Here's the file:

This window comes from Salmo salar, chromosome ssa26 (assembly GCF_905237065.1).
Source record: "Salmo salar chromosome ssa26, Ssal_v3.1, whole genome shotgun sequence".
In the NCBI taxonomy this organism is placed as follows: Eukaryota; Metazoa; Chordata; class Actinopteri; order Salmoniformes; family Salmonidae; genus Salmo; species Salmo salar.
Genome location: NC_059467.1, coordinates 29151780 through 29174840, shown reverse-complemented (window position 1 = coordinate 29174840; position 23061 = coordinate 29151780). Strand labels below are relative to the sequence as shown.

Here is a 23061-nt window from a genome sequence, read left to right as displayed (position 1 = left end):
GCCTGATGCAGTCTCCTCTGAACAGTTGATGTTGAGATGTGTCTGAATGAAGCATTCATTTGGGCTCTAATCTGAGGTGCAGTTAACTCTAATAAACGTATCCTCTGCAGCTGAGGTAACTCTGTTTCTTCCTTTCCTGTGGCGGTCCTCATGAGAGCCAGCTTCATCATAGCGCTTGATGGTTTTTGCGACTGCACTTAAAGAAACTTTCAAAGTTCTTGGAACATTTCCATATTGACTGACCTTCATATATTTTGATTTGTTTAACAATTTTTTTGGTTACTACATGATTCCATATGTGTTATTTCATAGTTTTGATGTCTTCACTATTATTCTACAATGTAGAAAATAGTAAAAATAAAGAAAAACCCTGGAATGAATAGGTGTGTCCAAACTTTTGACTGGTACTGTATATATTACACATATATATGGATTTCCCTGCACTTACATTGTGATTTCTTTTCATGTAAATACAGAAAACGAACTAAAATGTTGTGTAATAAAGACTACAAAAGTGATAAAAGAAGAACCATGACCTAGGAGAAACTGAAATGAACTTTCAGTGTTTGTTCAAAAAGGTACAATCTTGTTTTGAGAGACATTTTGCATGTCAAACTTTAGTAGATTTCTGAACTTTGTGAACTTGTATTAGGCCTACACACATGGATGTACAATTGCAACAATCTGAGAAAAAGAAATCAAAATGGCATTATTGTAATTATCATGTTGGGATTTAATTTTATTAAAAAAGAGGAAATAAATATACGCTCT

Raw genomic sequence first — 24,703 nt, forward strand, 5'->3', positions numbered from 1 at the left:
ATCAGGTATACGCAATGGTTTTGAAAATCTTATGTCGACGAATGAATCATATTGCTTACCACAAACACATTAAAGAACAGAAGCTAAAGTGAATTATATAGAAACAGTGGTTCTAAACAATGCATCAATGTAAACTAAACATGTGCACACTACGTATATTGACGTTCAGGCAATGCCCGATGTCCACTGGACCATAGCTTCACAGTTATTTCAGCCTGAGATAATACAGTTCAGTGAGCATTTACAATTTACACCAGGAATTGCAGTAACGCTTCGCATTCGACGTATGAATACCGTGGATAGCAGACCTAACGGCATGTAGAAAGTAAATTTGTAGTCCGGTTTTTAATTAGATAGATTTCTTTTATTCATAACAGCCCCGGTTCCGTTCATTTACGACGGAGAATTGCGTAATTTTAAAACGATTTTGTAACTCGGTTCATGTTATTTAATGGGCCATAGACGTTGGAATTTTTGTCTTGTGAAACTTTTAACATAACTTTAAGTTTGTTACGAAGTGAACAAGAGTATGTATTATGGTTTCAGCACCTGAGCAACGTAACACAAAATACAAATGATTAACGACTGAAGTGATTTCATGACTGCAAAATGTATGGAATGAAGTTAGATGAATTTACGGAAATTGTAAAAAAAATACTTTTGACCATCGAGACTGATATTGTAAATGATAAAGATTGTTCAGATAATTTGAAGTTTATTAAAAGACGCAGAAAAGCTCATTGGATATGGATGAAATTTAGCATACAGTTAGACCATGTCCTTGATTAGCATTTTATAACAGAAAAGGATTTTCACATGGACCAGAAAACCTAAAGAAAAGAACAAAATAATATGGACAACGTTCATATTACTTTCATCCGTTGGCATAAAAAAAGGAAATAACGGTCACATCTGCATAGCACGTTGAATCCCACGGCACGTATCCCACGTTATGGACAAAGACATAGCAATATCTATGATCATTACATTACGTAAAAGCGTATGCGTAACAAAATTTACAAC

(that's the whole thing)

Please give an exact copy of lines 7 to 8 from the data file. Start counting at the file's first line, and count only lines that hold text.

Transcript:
Raw genomic sequence first — 24,703 nt, forward strand, 5'->3', positions numbered from 1 at the left:
ATCAGGTATACGCAATGGTTTTGAAAATCTTATGTCGACGAATGAATCATATTGCTTACCACAAACACATTAAAGAACAGAAGCTAAAGTGAATTATATAGAAACAGTGGTTCTAAACAATGCATCAATGTAAACTAAACATGTGCACACTACGTATATTGACGTTCAGGCAATGCCCGATGTCCACTGGACCATAGCTTCACAGTTATTTCAGCCTGAGATAATACAGTTCAGTGAGCATTTACAATTTACACCAGGAATTGCAGTAACGCTTCGCATTCGACGTATGAATACCGTGGATAGCAGACCTAACGGCATGTAGAAAGTAAATTTGTAGTCCGGTTTTTAATTAGATAGATTTCTTTTATTCATAACAGCCCCGGTTCCGTTCATTTACGACGGAGAATTGCGTAATTTTAAAACGATTTTGTAACTCGGTTCATGTTATTTAATGGGCCATAGACGTTGGAATTTTTGTCTTGTGAAACTTTTAACATAACTTTAAGTTTGTTACGAAGTGAACAAGAGTATGTATTATGGTTTCAGCACCTGAGCAACGTAACACAAAATACAAATGATTAACGACTGAAGTGATTTCATGACTGCAAAATGTATGGAATGAAGTTAGATGAATTTACGGAAATTGTAAAAAAAATACTTTTGACCATCGAGACTGATATTGTAAATGATAAAGATTGTTCAGATAATTTGAAGTTTATTAAAAGACGCAGAAAAGCTCATTGGATATGGATGAAATTTAGCATACAGTTAGACCATGTCCTTGATTAGCATTTTATAACAGAAAAGGATTTTCACATGGACCAGAAAACCTAAAGAAAAGAACAAAATAATATGGACAACGTTCATATTACTTTCATCCGTTGGCATAAAAAAAGGAAATAACGGTCACATCTGCATAGCACGTTGAATCCCACGGCACGTATCCCACGTTATGGACAAAGACATAGCAATATCTATGATCATTACATTACGTAAAAGCGTATGCGTAACAAAATTTACAAC